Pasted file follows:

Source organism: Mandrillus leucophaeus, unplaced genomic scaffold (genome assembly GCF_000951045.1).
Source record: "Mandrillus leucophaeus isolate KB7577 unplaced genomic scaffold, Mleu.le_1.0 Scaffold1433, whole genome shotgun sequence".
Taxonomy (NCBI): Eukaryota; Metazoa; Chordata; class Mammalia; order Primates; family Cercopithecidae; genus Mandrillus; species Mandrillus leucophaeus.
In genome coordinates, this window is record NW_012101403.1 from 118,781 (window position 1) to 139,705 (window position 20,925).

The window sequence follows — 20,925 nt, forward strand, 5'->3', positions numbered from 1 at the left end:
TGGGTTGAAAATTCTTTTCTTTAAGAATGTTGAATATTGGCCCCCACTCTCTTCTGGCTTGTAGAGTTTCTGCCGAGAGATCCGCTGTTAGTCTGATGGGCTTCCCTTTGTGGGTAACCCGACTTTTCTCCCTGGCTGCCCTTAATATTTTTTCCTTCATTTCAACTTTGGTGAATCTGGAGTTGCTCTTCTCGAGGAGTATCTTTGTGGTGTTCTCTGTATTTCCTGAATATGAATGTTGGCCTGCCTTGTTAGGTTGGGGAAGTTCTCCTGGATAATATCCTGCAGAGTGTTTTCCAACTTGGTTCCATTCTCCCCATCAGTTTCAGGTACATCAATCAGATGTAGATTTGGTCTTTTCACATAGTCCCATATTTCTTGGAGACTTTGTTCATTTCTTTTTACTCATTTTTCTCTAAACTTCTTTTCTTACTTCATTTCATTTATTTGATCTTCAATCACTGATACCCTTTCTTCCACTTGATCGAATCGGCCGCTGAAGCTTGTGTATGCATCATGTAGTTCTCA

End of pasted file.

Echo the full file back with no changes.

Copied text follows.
Source organism: Mandrillus leucophaeus, unplaced genomic scaffold (genome assembly GCF_000951045.1).
Source record: "Mandrillus leucophaeus isolate KB7577 unplaced genomic scaffold, Mleu.le_1.0 Scaffold1433, whole genome shotgun sequence".
Taxonomy (NCBI): Eukaryota; Metazoa; Chordata; class Mammalia; order Primates; family Cercopithecidae; genus Mandrillus; species Mandrillus leucophaeus.
In genome coordinates, this window is record NW_012101403.1 from 118,781 (window position 1) to 139,705 (window position 20,925).

The window sequence follows — 20,925 nt, forward strand, 5'->3', positions numbered from 1 at the left end:
TGGGTTGAAAATTCTTTTCTTTAAGAATGTTGAATATTGGCCCCCACTCTCTTCTGGCTTGTAGAGTTTCTGCCGAGAGATCCGCTGTTAGTCTGATGGGCTTCCCTTTGTGGGTAACCCGACTTTTCTCCCTGGCTGCCCTTAATATTTTTTCCTTCATTTCAACTTTGGTGAATCTGGAGTTGCTCTTCTCGAGGAGTATCTTTGTGGTGTTCTCTGTATTTCCTGAATATGAATGTTGGCCTGCCTTGTTAGGTTGGGGAAGTTCTCCTGGATAATATCCTGCAGAGTGTTTTCCAACTTGGTTCCATTCTCCCCATCAGTTTCAGGTACATCAATCAGATGTAGATTTGGTCTTTTCACATAGTCCCATATTTCTTGGAGACTTTGTTCATTTCTTTTTACTCATTTTTCTCTAAACTTCTTTTCTTACTTCATTTCATTTATTTGATCTTCAATCACTGATACCCTTTCTTCCACTTGATCGAATCGGCCGCTGAAGCTTGTGTATGCATCATGTAGTTCTCA